More than meets the eye in Malaysian jet engines theft

Wednesday, January 6, 2010
Wong Choon Mei     
KUALA LUMPUR, Jan 6: In a bid to quell mounting public indignation at home and growing suspicion abroad that it may be involved in shady military deals, the Malaysian government on Wednesday charged two men over the theft of two jet engines from an air base in its capital city.

N Tharmendran, a 42-year old sergeant in the Royal Malaysian Air Force was charged for stealing the engines, while 38-year old company director Rajandran Prasad Kusy was charged for selling them.

A bail of RM150,000 was slapped on each man and their cases will be heard jointly on February 11.


International joke


But this is unlikely to satisfy the public clamouring for a full-scale Royal Commission of Inquiry into what actually happened.

How could two General Electric J85-21A turbo jet engines worth RM100 million evaporate undetected from the air base in 2007, the theft discovered only in 2008, and yet just two men – both obscure and with little influence – were involved?

“It is definitely not enough. Too many questions remain unanswered and added together they stink of a major cover up,” Dr Syed Azman Syed Ahmad (PIC), head of PAS international bureau, told Harakahdaily.

“If Prime Minister Najib Razak does not take this seriously, we may end up becoming a laughing stock internationally. Already, speculation is high in the diplomatic circles that much more was involved, that Malaysia may have sold the engines to Iran and is now trying to pass off the incident as a theft so as not to anger the United States.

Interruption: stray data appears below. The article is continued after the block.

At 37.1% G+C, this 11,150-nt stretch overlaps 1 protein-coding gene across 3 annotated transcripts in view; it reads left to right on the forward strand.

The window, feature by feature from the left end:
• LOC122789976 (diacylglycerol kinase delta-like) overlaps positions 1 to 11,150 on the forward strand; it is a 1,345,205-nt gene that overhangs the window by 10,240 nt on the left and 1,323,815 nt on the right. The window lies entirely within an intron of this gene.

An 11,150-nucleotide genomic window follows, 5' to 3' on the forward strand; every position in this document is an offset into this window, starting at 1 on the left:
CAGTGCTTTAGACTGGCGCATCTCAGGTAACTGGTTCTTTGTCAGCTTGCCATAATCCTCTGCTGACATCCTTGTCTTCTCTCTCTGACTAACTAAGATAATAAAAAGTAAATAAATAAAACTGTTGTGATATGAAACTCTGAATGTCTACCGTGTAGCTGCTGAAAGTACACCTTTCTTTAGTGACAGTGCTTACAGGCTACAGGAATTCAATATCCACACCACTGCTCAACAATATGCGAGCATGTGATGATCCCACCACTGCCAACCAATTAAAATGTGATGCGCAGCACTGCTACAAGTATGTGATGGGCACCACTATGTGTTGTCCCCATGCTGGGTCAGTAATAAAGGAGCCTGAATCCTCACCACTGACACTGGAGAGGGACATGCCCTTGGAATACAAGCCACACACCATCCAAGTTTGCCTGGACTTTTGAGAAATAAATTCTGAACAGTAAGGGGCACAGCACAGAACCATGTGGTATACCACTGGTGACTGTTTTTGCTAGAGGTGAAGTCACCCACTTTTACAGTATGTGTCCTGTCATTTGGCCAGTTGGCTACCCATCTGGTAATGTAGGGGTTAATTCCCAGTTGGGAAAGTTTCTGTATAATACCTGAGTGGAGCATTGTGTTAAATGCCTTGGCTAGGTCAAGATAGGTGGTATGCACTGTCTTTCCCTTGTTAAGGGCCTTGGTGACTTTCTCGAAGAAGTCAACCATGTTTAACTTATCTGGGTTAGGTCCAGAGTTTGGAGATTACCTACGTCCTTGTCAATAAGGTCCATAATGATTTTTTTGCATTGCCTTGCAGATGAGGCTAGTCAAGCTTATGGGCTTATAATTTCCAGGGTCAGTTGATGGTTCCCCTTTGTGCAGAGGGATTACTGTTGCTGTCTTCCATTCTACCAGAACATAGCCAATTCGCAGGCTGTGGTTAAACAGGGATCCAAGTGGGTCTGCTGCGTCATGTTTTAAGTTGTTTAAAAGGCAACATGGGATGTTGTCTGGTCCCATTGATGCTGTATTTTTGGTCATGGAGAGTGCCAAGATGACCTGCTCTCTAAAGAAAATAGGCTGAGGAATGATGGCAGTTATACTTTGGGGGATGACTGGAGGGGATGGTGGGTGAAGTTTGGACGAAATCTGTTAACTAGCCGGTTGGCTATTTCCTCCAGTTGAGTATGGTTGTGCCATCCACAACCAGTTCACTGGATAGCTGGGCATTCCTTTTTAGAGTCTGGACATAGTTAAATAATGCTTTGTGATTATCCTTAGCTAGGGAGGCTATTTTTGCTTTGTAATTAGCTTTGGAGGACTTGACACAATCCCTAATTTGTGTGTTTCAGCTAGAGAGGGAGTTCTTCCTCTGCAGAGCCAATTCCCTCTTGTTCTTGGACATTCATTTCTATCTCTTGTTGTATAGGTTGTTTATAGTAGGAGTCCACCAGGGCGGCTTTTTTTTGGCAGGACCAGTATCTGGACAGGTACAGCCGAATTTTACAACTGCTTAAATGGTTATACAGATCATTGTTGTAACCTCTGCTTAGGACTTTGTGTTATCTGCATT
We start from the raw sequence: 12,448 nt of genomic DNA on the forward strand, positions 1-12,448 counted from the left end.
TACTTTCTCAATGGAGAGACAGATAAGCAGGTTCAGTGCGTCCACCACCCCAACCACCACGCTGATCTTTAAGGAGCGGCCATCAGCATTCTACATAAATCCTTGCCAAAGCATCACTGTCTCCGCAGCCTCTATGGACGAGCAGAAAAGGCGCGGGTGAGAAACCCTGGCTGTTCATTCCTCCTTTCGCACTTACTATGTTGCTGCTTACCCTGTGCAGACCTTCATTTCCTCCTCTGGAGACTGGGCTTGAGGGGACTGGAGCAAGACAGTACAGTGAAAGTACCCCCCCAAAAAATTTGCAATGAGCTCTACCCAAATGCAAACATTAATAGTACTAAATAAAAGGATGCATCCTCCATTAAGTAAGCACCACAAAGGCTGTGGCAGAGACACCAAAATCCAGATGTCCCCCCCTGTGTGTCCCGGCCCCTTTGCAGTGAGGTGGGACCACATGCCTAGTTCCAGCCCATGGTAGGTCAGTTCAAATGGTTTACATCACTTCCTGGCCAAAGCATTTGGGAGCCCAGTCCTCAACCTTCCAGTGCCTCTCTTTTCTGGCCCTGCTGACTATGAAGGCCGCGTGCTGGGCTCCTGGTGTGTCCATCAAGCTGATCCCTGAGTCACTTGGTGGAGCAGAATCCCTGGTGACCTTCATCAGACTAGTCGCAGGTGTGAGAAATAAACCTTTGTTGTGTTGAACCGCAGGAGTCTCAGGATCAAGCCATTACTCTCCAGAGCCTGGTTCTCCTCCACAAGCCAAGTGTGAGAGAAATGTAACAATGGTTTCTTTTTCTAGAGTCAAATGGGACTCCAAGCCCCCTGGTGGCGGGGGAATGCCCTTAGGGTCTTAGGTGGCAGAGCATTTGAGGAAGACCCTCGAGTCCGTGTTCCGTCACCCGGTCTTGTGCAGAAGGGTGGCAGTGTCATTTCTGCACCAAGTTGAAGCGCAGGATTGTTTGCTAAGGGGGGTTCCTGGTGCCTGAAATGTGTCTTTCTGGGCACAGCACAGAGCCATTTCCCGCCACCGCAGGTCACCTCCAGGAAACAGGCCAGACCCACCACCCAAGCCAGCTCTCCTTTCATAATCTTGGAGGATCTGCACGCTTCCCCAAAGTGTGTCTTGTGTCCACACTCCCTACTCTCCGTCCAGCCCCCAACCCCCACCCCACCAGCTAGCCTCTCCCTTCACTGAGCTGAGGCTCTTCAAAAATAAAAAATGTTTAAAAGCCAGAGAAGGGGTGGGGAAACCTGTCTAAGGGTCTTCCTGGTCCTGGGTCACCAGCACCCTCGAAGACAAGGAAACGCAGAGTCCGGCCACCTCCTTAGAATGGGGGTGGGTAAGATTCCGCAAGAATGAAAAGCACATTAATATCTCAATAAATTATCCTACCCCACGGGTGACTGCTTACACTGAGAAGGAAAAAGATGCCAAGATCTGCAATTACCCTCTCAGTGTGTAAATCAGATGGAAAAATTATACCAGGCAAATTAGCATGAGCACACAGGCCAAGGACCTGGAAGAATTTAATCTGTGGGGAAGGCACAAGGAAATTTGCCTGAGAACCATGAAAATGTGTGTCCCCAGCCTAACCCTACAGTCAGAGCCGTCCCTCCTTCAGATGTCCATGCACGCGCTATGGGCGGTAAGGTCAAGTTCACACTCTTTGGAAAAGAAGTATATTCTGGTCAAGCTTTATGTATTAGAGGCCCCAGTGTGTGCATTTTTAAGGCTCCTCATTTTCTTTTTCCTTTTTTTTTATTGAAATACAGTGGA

“There is even talk of a back-to-back deal with US. If the Malaysian government was not involved in any wrongdoing, then it should show that it is serious about getting to the bottom of this. Arresting one sergeant and one businessman is not enough.”

Conflicting statements


Indeed, the way investigations have been carried out leaves much to be desired, with the various government agencies issuing contradicting statements.

For example, according to Attorney-General Gani Patail, the jet engines which power F-5Es were now in Uruguay. But police had previously said it went through a Middle East nation to Argentina. Police also earlier said four men, of whom three were rank-and-file airmen, were involved in the theft. .

The RMAF - at the centre of the storm - has been forced to issue a denial after news leaked that a brigadier-general and 40 others had been sacked for incompetence over the matter.

Meanwhile, the sergeant was charged under section 380 and section 109 of the Penal Code, while the company director under section 414. The engines went missing whilst being taken for routine maintenance from the 12th Squadron in Butterworth to an RMAF base in Kuala Lumpur. The theft came to light only in May 2008 and a police report was lodged three months later.


Corruption hitting the roof


But apart from the possible links to international syndicates, Malaysians are also aghast at the bare-faced corruption involved.

Even if it was a completely domestic theft, where were the internal controls, checks and balances? Who were sleeping on the job, why shouldn’t they be sacked? Who is to reimburse taxpayers their RM100 million?

“Corruption has become so rampant in Malaysia that this RM100 million theft is regarded as peanuts in comparison with the multi-billion ringgit scandals such as the PKFZ. But we must not allow ourselves to become blasé,” PKR leader Ronnie Klassen told Harakahdaily.

“We must continue to demand the truth and the only credible way out is a Royal Commission of Inquiry. And most importantly, this RCI must consist of the most credible, the most respected and independent of professionals.”

In 2009, Malaysia fell nine spots to 56th place in Transparency International’s renowned corruption index.

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